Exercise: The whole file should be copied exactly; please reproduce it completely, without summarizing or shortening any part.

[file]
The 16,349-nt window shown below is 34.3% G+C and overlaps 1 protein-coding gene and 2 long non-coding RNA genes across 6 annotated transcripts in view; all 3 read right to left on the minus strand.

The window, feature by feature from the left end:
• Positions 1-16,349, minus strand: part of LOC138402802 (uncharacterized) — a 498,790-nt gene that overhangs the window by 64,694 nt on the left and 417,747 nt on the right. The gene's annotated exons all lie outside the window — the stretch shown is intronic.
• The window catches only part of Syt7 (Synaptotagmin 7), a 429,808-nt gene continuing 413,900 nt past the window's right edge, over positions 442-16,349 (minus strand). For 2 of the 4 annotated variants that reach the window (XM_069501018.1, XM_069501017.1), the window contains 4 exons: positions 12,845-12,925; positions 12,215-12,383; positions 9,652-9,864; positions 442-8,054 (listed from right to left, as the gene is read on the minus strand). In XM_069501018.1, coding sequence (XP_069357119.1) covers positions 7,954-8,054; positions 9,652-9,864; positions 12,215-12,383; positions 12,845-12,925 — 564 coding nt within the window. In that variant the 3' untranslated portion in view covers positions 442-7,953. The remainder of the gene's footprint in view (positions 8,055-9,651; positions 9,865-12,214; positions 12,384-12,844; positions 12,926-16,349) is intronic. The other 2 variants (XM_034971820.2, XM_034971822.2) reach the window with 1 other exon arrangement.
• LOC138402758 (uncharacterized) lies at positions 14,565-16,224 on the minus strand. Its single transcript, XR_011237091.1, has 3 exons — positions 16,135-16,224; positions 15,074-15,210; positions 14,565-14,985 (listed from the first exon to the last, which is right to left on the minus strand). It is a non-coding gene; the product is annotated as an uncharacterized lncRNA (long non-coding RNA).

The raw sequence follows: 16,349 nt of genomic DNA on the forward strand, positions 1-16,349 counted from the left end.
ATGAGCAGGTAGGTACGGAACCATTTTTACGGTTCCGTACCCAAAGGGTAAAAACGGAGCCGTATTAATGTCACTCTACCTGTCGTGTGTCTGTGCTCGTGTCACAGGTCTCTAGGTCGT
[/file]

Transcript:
The 16,349-nt window shown below is 34.3% G+C and overlaps 1 protein-coding gene and 2 long non-coding RNA genes across 6 annotated transcripts in view; all 3 read right to left on the minus strand.

The window, feature by feature from the left end:
• Positions 1-16,349, minus strand: part of LOC138402802 (uncharacterized) — a 498,790-nt gene that overhangs the window by 64,694 nt on the left and 417,747 nt on the right. The gene's annotated exons all lie outside the window — the stretch shown is intronic.
• The window catches only part of Syt7 (Synaptotagmin 7), a 429,808-nt gene continuing 413,900 nt past the window's right edge, over positions 442-16,349 (minus strand). For 2 of the 4 annotated variants that reach the window (XM_069501018.1, XM_069501017.1), the window contains 4 exons: positions 12,845-12,925; positions 12,215-12,383; positions 9,652-9,864; positions 442-8,054 (listed from right to left, as the gene is read on the minus strand). In XM_069501018.1, coding sequence (XP_069357119.1) covers positions 7,954-8,054; positions 9,652-9,864; positions 12,215-12,383; positions 12,845-12,925 — 564 coding nt within the window. In that variant the 3' untranslated portion in view covers positions 442-7,953. The remainder of the gene's footprint in view (positions 8,055-9,651; positions 9,865-12,214; positions 12,384-12,844; positions 12,926-16,349) is intronic. The other 2 variants (XM_034971820.2, XM_034971822.2) reach the window with 1 other exon arrangement.
• LOC138402758 (uncharacterized) lies at positions 14,565-16,224 on the minus strand. Its single transcript, XR_011237091.1, has 3 exons — positions 16,135-16,224; positions 15,074-15,210; positions 14,565-14,985 (listed from the first exon to the last, which is right to left on the minus strand). It is a non-coding gene; the product is annotated as an uncharacterized lncRNA (long non-coding RNA).

The raw sequence follows: 16,349 nt of genomic DNA on the forward strand, positions 1-16,349 counted from the left end.
ATGAGCAGGTAGGTACGGAACCATTTTTACGGTTCCGTACCCAAAGGGTAAAAACGGAGCCGTATTAATGTCACTCTACCTGTCGTGTGTCTGTGCTCGTGTCACAGGTCTCTAGGTCGT